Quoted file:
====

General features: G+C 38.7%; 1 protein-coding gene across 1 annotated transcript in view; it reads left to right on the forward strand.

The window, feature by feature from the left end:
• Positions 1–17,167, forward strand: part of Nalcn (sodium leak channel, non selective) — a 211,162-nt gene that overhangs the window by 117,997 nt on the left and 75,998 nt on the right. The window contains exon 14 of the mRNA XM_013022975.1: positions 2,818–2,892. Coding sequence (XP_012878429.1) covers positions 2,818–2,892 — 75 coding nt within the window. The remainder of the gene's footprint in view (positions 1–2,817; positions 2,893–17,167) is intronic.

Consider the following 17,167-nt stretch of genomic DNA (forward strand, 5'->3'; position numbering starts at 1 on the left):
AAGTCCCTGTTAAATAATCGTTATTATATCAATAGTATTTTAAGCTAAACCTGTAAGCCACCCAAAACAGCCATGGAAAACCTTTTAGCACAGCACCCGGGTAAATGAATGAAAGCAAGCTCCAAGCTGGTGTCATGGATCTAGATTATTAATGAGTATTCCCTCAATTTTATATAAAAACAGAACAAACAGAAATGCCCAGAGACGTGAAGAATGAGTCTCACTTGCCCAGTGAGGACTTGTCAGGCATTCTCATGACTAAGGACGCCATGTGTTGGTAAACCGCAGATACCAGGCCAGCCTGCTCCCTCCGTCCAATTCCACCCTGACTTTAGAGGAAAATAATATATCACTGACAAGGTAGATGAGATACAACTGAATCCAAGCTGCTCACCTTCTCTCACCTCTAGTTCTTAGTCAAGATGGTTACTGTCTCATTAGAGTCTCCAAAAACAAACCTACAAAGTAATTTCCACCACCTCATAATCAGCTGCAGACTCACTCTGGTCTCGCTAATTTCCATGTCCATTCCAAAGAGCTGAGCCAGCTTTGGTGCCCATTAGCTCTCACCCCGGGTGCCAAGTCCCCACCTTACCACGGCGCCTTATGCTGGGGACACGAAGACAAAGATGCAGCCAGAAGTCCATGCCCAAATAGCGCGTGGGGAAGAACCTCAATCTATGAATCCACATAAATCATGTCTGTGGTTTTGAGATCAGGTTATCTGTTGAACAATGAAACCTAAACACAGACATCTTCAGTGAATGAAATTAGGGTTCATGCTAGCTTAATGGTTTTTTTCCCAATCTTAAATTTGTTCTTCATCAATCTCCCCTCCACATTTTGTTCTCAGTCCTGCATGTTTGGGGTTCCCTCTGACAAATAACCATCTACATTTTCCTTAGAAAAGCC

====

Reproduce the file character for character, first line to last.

General features: G+C 38.7%; 1 protein-coding gene across 1 annotated transcript in view; it reads left to right on the forward strand.

The window, feature by feature from the left end:
• Positions 1–17,167, forward strand: part of Nalcn (sodium leak channel, non selective) — a 211,162-nt gene that overhangs the window by 117,997 nt on the left and 75,998 nt on the right. The window contains exon 14 of the mRNA XM_013022975.1: positions 2,818–2,892. Coding sequence (XP_012878429.1) covers positions 2,818–2,892 — 75 coding nt within the window. The remainder of the gene's footprint in view (positions 1–2,817; positions 2,893–17,167) is intronic.

Consider the following 17,167-nt stretch of genomic DNA (forward strand, 5'->3'; position numbering starts at 1 on the left):
AAGTCCCTGTTAAATAATCGTTATTATATCAATAGTATTTTAAGCTAAACCTGTAAGCCACCCAAAACAGCCATGGAAAACCTTTTAGCACAGCACCCGGGTAAATGAATGAAAGCAAGCTCCAAGCTGGTGTCATGGATCTAGATTATTAATGAGTATTCCCTCAATTTTATATAAAAACAGAACAAACAGAAATGCCCAGAGACGTGAAGAATGAGTCTCACTTGCCCAGTGAGGACTTGTCAGGCATTCTCATGACTAAGGACGCCATGTGTTGGTAAACCGCAGATACCAGGCCAGCCTGCTCCCTCCGTCCAATTCCACCCTGACTTTAGAGGAAAATAATATATCACTGACAAGGTAGATGAGATACAACTGAATCCAAGCTGCTCACCTTCTCTCACCTCTAGTTCTTAGTCAAGATGGTTACTGTCTCATTAGAGTCTCCAAAAACAAACCTACAAAGTAATTTCCACCACCTCATAATCAGCTGCAGACTCACTCTGGTCTCGCTAATTTCCATGTCCATTCCAAAGAGCTGAGCCAGCTTTGGTGCCCATTAGCTCTCACCCCGGGTGCCAAGTCCCCACCTTACCACGGCGCCTTATGCTGGGGACACGAAGACAAAGATGCAGCCAGAAGTCCATGCCCAAATAGCGCGTGGGGAAGAACCTCAATCTATGAATCCACATAAATCATGTCTGTGGTTTTGAGATCAGGTTATCTGTTGAACAATGAAACCTAAACACAGACATCTTCAGTGAATGAAATTAGGGTTCATGCTAGCTTAATGGTTTTTTTCCCAATCTTAAATTTGTTCTTCATCAATCTCCCCTCCACATTTTGTTCTCAGTCCTGCATGTTTGGGGTTCCCTCTGACAAATAACCATCTACATTTTCCTTAGAAAAGCC